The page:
Going into Tuesday's game, Colorado had a .237 batting average with runners in scoring position, the 26th-lowest mark in the Major Leagues.
"It has definitely been the most visible ingredient for me that hasn't been there," Hurdle said.
Hurdle is the old-school manager type. When he sees Colorado's hitting woes, he thinks of the easiest solution. For him, it's all about quality at-bats. He said he'd rather not reference statistics or watch video all day.
Hurdle just wants quality, and he has a few components for a quality at-bat. For one, he wants his hitters to find where the catcher is spotting up and then see where the pitch is located. After that, he expects them to square up the ball based on where it's located on the plate.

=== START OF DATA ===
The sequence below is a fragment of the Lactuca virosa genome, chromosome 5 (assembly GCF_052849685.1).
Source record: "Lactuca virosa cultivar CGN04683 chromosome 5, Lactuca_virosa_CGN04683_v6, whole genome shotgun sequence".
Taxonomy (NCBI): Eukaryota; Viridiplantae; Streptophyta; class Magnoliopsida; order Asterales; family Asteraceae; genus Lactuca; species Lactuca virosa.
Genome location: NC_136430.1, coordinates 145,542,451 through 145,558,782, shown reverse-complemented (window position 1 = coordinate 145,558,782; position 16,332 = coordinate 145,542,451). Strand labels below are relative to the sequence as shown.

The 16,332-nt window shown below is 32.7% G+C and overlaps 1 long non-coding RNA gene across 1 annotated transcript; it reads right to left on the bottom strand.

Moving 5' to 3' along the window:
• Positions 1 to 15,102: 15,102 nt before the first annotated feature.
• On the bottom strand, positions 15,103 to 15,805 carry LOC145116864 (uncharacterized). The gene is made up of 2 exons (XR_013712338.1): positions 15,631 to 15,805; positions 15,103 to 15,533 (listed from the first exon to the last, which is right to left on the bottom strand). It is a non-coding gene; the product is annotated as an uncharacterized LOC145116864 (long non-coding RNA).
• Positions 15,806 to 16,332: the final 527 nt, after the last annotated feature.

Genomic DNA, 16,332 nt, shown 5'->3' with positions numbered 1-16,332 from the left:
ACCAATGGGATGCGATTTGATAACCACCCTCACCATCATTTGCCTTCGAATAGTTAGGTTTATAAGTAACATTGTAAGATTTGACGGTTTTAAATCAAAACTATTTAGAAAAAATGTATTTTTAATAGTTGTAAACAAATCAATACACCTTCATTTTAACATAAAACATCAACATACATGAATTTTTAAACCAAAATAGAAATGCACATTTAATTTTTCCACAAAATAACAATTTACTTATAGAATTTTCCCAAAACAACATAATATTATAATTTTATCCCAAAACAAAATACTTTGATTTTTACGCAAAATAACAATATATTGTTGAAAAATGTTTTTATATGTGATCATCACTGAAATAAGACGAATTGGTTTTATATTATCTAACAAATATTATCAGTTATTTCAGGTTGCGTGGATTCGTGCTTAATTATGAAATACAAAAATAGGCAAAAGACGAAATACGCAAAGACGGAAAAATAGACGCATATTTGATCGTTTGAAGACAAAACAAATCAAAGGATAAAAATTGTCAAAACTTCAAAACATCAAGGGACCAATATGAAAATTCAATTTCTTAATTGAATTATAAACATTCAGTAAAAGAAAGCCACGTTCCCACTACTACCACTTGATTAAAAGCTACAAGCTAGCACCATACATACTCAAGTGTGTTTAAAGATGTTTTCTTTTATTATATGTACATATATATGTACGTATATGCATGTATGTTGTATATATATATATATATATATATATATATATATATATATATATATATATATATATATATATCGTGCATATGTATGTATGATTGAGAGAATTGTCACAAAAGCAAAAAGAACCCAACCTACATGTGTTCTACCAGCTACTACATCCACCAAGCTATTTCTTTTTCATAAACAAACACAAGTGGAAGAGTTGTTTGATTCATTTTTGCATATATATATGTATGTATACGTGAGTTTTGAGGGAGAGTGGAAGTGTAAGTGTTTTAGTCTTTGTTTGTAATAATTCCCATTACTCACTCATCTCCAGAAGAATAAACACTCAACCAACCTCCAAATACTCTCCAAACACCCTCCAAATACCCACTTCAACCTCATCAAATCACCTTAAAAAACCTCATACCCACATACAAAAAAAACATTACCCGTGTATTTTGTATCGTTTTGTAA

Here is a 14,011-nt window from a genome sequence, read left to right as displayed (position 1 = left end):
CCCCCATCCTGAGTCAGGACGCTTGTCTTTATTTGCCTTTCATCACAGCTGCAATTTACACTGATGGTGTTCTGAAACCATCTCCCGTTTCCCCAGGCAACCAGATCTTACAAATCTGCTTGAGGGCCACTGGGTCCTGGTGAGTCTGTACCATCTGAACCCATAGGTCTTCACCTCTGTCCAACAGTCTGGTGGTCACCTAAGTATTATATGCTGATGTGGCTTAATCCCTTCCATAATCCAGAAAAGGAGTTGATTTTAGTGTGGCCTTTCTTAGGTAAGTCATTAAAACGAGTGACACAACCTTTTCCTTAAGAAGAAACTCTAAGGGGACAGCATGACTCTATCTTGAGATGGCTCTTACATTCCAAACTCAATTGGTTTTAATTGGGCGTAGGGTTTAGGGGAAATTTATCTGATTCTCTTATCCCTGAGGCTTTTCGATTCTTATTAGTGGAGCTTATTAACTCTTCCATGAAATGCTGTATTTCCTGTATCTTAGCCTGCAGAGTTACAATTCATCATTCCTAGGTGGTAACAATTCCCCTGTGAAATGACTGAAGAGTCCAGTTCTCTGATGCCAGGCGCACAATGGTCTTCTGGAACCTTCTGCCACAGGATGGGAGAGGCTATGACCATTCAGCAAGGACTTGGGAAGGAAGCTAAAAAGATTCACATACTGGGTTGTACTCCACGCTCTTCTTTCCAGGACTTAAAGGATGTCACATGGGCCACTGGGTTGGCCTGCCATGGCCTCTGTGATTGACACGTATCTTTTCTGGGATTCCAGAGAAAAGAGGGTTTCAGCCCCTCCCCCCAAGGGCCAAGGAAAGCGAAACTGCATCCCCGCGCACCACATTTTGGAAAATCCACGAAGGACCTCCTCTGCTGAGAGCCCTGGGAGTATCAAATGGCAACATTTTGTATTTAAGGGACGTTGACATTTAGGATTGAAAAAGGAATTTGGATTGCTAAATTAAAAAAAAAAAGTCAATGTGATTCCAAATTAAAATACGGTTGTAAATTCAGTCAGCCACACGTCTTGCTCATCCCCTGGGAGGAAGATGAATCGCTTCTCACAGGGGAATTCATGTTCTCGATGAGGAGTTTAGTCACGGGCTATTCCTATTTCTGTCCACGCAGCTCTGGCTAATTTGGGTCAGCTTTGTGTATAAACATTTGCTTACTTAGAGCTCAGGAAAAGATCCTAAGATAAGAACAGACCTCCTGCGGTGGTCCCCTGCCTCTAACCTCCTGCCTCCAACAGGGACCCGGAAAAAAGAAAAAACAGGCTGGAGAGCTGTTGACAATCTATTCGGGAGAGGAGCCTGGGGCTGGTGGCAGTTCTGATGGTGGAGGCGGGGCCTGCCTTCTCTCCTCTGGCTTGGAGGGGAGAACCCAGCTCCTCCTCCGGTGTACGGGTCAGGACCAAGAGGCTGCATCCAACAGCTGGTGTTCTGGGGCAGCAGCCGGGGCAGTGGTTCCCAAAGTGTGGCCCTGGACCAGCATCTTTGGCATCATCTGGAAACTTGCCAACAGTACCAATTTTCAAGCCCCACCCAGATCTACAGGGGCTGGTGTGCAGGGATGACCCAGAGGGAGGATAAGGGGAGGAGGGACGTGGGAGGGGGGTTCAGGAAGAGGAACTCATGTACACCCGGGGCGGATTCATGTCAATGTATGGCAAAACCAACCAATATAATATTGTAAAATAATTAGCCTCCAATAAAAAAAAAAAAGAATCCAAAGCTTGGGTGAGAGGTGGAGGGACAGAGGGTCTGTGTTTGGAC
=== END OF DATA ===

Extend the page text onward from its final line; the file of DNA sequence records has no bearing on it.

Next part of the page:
He said the Rockies have continually been working on all those parts of hitting during the past six weeks. Some players, such as Brad Hawpe and Jeff Baker, have been consistently hitting the ball well during that period. Others, such as Todd Helton, have continued to struggle.
Baker said everyone on the team has been working hard on their mechanics. He doesn't see anything wrong with their approach at the plate.
But the numbers are speaking loudly. The Rockies aren't hitting well.
"It's just one of those things where you have to get in that situation," Baker said. "There's no magic formula, no tricks. It's just one of those things you've got to try to take some pressure off and have a good at-bat."
Mark Dent is an associate reporter for MLB.com. This story was not subject to the approval of Major League Baseball or its clubs.